Above: (No longer) Secret Wartime Tunnels.

"The Secret Wartime Tunnels are a complex web of underground rooms and passages which played a key role during the Second World War. They were later adapted to form the headquarters of one of a number of Regional Seats of Government, secure accommodation to be used in the event of a nuclear attack on Great Britain. However, the first tunnels here are considerably older and were built for a very different purpose [defense against France in the late 18th century]....

"The three main headquarters within the tunnels at the outbreak of the Second World War were the naval headquarters for the Dover Command, the Coastal Artillery operations room and the anti-aircraft operations room. This last has been partly reassembled, again making use of contemporary equipment.

"By contrast, Admiral Ramsey's former naval headquarters today stands empty, enabling visitors to appreciate the huge scale of the Georgian underground barracks. In the walls are fireplaces which once provided some warmth for George III's troops quartered here, while lines on the walls and on the timber floor installed in the late 1930s show where naval office partitions were located. During the war years this tunnel was a warren of offices, with the Admiral's own quarters in the cliff front overlooking Dover Harbour and the Straights. (The cliff end was sealed by the Home Office in the 1960s.) Although it is silent now, little effort of imagination is needed to visualise this once-busy hub of naval activity, scene of so many momentous decisions.

"The hospital tunnels, known as Annexe Level, lie above and slightly to the rear of the Casemate Level tunnels. The main entrance links directly to an ambulance lay-by on the road running up from Canon's Gateway. Inside, the differences in plan, scale and construction between the two sets of tunnels are at once apparent. The main tunnels of the 1790s are lofty, spacious chambers, lined with brick. Their 1941 equivalents are far more cramped and are lined with steel shuttering. In addition the hospital tunnels, unlike their Georgian predecessors, are laid out on a regular grid pattern.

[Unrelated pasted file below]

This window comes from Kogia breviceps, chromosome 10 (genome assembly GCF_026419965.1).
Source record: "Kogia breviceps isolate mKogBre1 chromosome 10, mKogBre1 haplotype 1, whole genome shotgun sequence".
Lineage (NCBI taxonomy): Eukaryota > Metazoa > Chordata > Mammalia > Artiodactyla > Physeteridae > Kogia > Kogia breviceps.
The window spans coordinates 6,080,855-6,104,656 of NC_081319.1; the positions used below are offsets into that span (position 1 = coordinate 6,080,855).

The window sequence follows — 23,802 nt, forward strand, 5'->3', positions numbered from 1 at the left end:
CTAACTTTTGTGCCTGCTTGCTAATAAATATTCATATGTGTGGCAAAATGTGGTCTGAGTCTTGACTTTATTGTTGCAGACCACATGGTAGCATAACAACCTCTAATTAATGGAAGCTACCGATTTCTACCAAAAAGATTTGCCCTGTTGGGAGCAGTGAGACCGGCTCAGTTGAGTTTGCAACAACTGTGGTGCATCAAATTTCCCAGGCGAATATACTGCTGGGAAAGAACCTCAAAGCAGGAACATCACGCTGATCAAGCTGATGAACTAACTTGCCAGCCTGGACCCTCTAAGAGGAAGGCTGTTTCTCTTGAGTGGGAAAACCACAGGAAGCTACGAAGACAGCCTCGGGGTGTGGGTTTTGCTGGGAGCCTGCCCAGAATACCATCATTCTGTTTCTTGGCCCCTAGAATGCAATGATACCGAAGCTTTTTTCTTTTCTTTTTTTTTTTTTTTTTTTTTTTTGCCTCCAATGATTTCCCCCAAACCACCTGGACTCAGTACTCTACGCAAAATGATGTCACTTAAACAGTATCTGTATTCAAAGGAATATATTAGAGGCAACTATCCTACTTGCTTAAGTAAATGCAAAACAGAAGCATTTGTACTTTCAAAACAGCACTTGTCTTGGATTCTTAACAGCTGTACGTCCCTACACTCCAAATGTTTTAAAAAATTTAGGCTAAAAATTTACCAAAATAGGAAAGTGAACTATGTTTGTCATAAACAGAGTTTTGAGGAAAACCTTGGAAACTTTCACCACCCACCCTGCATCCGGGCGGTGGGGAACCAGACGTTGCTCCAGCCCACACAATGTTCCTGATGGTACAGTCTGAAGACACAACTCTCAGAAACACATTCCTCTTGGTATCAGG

"The hospital comprised a carefully planned sequence of reception areas, wards, washrooms and latrines, galley and food store, and operating theatres. Most of the equipment on display is contemporary. The operating theatre, galley and mess are based on photographs showing them in use towards the end of the Second World War. Casualties mercifully were far lower than anticipated and, as a result, some of the tunnel wards were later given over to dormitories and mess accommodation for military personnel based at the castle."